The business community points once again to the importance of a substantial increase in university funding for the economic future of the city

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Added on 25 February 2013 in Press releases

The business community points once again to the importance of a substantial increase in university funding for the economic future of the city 

Montréal, February 25, 2013 – As the Sommet sur l’enseignement supérieur takes place today and tomorrow, the Board of Trade of Metropolitan Montreal is pointing once again to the importance for the city of substantially increasing university funding.

“The Board of Trade is concerned about the limited attention being paid to the importance of universities to the future of the city in the current debate,” said Michel Leblanc, President and CEO of the Board of Trade of Metropolitan Montreal. “And yet, Montréal is the university capital of Canada. It accounts for almost two thirds of Quebec’s university students and receives the largest share of research grants in the country. We cannot take this strength for granted, particularly given the statistics that show that we are losing ground to Toronto and Vancouver. Without strong universities, there is no innovation, no talent, no highly qualified and competitive labour and no scientific discoveries: these are all assets that have helped build Montréal’s reputation and that must be preserved.”

Since the February 2010 signature of the Pact for the Competitive Funding of our Universities, the Board of Trade has been active in the debate about university funding. Three years later, it is time for the government to find a solution to significantly increase funding immediately to compensate for estimated annual underfunding of some $800 million.

“We believe that at some point the solution will involve an increased and reasonable contribution from students to the cost of their own education,” Mr. Leblanc said. “And as we are seeing elsewhere in North America, tuition fees should vary depending on the university and the discipline, to better reflect the cost of education and the variable return on investment of a university education. There is increasing interest in the idea of tuition modulation, as the CROP survey results released this morning revealed.”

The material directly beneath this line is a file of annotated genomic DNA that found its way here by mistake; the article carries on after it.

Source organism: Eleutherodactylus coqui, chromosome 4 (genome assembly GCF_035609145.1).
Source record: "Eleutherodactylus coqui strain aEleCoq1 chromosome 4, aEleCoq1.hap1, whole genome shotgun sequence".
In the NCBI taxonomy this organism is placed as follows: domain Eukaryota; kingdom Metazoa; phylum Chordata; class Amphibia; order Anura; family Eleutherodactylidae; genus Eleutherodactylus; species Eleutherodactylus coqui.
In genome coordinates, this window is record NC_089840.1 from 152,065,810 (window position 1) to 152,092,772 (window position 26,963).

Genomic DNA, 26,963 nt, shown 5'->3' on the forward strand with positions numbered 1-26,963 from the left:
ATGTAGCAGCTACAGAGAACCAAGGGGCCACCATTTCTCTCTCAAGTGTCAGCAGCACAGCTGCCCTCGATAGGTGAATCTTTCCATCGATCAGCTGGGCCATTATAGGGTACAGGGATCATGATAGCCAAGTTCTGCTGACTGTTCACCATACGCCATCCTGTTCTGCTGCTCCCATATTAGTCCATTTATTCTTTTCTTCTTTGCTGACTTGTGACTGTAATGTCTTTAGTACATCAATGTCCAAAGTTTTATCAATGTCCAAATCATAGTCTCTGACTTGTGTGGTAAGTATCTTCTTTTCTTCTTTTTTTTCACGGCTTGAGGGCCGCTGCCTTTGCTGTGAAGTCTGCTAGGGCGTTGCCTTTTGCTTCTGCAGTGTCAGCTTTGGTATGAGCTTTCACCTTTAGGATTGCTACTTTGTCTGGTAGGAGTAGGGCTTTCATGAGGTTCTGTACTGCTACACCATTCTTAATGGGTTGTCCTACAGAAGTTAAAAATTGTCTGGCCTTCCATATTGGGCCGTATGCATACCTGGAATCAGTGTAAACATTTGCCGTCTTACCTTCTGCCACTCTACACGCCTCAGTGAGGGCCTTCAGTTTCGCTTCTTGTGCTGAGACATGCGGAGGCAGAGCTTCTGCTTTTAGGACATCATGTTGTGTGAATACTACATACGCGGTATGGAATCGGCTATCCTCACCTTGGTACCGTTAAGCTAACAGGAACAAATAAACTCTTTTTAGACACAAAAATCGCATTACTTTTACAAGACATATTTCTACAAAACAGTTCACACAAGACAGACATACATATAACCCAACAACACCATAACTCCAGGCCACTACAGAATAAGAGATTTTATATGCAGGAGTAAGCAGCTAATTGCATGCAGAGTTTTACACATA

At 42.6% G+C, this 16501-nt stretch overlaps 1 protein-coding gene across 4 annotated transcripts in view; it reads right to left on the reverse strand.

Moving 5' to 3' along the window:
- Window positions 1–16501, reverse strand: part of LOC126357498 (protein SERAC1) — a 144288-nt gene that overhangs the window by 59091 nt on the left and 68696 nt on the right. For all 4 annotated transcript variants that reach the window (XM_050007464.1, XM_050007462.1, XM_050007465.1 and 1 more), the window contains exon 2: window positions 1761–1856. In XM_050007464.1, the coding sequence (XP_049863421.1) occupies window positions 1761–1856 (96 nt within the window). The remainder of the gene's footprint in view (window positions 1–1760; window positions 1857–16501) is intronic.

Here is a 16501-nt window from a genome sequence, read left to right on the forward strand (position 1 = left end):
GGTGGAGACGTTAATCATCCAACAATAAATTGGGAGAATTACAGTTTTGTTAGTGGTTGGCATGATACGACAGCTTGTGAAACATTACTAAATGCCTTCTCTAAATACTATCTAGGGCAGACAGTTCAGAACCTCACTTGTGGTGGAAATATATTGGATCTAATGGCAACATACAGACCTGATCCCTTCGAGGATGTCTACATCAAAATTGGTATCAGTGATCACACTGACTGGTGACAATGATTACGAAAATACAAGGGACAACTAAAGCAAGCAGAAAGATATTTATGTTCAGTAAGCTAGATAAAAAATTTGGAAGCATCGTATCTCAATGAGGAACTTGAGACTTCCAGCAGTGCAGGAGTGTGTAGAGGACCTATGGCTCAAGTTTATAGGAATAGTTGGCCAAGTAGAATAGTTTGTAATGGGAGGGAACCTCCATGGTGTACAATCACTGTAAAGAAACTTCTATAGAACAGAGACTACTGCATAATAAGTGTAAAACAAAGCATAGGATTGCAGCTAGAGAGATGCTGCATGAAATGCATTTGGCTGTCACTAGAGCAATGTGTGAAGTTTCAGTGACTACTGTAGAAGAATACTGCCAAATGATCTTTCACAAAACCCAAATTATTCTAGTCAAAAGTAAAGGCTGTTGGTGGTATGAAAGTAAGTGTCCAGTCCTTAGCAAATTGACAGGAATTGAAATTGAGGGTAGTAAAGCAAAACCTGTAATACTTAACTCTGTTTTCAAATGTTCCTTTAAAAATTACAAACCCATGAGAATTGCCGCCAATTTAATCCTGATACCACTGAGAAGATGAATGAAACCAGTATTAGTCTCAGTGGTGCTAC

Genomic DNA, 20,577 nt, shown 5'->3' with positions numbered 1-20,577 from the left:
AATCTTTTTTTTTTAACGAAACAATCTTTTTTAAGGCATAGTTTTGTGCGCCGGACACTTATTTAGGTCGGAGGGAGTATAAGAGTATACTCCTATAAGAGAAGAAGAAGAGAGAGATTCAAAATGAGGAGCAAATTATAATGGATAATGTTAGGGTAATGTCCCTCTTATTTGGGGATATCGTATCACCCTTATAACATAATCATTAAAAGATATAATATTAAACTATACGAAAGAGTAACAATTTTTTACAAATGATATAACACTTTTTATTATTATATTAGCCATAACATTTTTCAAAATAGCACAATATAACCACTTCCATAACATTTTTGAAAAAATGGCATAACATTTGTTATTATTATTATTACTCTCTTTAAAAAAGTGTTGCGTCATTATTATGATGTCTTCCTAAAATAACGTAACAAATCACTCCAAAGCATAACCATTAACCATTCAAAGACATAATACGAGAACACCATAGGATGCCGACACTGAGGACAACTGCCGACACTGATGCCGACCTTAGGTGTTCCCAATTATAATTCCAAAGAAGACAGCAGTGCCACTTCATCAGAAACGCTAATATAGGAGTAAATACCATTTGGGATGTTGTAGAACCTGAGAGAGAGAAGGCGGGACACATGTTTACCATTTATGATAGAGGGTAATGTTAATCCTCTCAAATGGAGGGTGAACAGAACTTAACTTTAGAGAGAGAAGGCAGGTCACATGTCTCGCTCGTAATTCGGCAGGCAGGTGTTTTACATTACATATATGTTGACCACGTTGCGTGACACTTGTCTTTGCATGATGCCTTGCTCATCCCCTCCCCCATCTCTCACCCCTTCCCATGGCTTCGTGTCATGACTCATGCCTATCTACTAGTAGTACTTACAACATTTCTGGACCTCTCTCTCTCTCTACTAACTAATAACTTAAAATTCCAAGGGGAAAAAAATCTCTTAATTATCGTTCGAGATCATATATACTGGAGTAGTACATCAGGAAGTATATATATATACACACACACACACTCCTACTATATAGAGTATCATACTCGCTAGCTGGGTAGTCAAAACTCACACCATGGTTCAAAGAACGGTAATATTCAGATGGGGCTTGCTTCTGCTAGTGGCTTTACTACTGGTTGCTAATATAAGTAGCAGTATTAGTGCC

“A number of mechanisms have been proposed to ensure that this increase and modulation do not act as a barrier to education,” Michel Leblanc said. “The government has all the data it needs to make an informed, responsible decision in favour of strong, competitive universities. No matter the summit’s outcome, the government has a duty to strengthen our universities.”

The Pact for the Competitive Funding of our Universities and all of the Board of Trade’s position statements on university funding can be consulted at: http://www.btmm.qc.ca/en/salledepresse.

The Board of Trade of Metropolitan Montreal is made up of some 7,000 members. Its mission is to represent the interests of the business community of Greater Montréal and to provide individuals, merchants, and local businesses of all sizes with a variety of specialized services to help them achieve their full potential in terms of innovation, productivity, and competitiveness. The Board of Trade is Quebec's leading private economic development organization.

 

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Source:
Sylvie Paquette
Advisor, Media Relations
Board of Trade of Metropolitan Montreal
Tel.: 514 871-4000, ext. 4015
sylvie.paquette@ccmm.qc.ca

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